"That little ol' high yeller, she could hardly take her eyes off a' you! It sure would be a shame to let that little thang go to bed all by herself..."

Robinson's film is thoroughly unsettling and overly gratuitous even though there's no major gore sequences nor any nudity outside of several cut out photos of busty centerfold models. The characters, the situations and the dialog immerse the viewer into the backwoods hellhole Liz inadvertently finds herself in. It achieves a similar atmosphere that makes TEXAS CHAINSAW so memorable and this extends to both the cinematography and the editing, the latter of which is guilty of creating some of the more queasily offensive moments in the picture. One such scene is the rape scene. Alternating between normal speed and slow motion, the rape is intercut with an incredibly bizarro scene of two dogs mating surrounded by a number of creepy rednecks looking on as a country tune 'You Won't Have To Say You Love Me In the Mornin' plays on the soundtrack. It's one of the most gasp worthy moments in this movie.

"I aint got nothin' against niggers, it's them goddamn Yankees they just like hemorrhoids! If they come down and go back that's alright. But if they come down and stay down they a pain in the ass!"

It's difficult to watch a movie like this and not encounter racism in its most primitive form. The 'N' word is uttered twice here and Liz is referred to as "High Yeller" on a few occasions. The aura of racism may be ambiguous at times, but it permeates the picture relentlessly. One of the most dangerously racist moments occurs towards the end when Liz is in "court" after accusing the lunatic Eddie of raping her twice. The "hearing" takes place in what looks like a Bingo Hall surrounded by chicken pickin' banjo players and horny onlookers including both the sheriff and the warped Justice of the Peace. Liz is forced to strip so the "jury" can see the "suck marks on her titties". Liz is conveniently placed in the middle of the frame while both an American flag and a Confederate flag are positioned behind her one on each side. The seemingly neverending enmity between the North and South also rears its ugly head here. It's one of the most uncomfortable moments in the entire movie almost assuming the guise of an Antebellum Era slave auction with Liz as the "meat" on sale and a roomful of slobbering, soulless lunatics giddily awaiting to feel up the "prize".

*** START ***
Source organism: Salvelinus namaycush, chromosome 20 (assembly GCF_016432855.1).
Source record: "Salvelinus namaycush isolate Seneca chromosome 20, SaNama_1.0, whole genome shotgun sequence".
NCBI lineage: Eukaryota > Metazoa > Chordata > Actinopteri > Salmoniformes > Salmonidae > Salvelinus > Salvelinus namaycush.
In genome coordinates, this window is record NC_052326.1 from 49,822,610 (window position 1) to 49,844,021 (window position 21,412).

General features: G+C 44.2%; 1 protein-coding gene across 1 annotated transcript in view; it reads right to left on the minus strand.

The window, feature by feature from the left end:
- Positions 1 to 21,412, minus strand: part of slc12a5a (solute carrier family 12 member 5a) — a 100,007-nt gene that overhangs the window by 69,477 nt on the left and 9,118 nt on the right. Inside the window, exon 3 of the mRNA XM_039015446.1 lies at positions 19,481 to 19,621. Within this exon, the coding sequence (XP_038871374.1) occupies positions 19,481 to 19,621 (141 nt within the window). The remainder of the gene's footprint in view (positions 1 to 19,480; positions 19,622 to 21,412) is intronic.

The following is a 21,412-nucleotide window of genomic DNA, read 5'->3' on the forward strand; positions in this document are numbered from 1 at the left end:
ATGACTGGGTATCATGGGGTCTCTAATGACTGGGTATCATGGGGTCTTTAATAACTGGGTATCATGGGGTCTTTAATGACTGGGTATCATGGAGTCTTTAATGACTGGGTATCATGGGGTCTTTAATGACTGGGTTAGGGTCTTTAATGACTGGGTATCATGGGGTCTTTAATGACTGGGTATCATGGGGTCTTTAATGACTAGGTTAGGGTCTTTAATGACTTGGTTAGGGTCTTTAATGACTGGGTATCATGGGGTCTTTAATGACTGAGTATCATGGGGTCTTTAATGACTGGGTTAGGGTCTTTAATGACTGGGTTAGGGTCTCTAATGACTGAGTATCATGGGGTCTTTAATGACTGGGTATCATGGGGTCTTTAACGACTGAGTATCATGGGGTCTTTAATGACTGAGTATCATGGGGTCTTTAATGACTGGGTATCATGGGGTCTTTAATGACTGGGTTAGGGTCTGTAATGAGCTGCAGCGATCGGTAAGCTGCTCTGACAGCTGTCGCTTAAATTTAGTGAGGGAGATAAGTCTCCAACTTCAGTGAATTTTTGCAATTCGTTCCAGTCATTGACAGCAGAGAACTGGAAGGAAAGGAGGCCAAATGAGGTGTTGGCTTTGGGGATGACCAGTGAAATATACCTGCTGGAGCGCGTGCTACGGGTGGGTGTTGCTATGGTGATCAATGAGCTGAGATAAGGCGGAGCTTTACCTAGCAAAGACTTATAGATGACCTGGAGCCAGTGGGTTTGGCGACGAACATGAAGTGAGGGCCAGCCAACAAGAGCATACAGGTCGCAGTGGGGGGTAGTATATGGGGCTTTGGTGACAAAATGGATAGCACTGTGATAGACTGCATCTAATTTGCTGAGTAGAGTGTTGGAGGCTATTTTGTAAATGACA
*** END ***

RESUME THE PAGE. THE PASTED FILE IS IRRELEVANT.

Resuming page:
"Well come on, now, that's rabbit stew! I mean I caught a cotton tail last night just runnin' along in the woods and then WAM! Fresh bunny...just for you!"

To call POOR PRETTY EDDIE perverse is an apt description for the overall tone of this production. As the film goes deeper and deeper into its disturbing little world, the extreme nature of the script becomes more omnipresent. Among some of the other depraved delights include Liz being forced to give oral sex to a traveling salesman who promises to help her escape only to have Eddie hiding in the backseat culminating in him beating her with a belt for attempting to get away; a TEXAS CHAINSAW worthy shock moment when the cast discovers what's really for breakfast, and a bloody downer ending wherein Liz is being forced to marry Eddie in what ends up being some kind of homage to Peckinpah.

"Does it make you feel hot to sit where her ass has been, huh?"

This unique film, like so many less than tasteful 70s drive-in fare, contains a surprising stock of well known faces and accomplished performers. Lead actress, Leslie Uggams was a Tony Award winning singer who also dabbled in acting. She's quite good here as the somewhat cold, not altogether friendly Liz Wetherly. She's a strong character and considering the time the film was made, is far more realistic than the more familiar, larger than life Pam Grier type tough girl persona that was popular at the time. Ted Cassidy, Lurch from THE ADDAMS FAMILY essays a similar role here as Keno, the caretaker of a deranged "family" not all that dissimilar from the Addams household.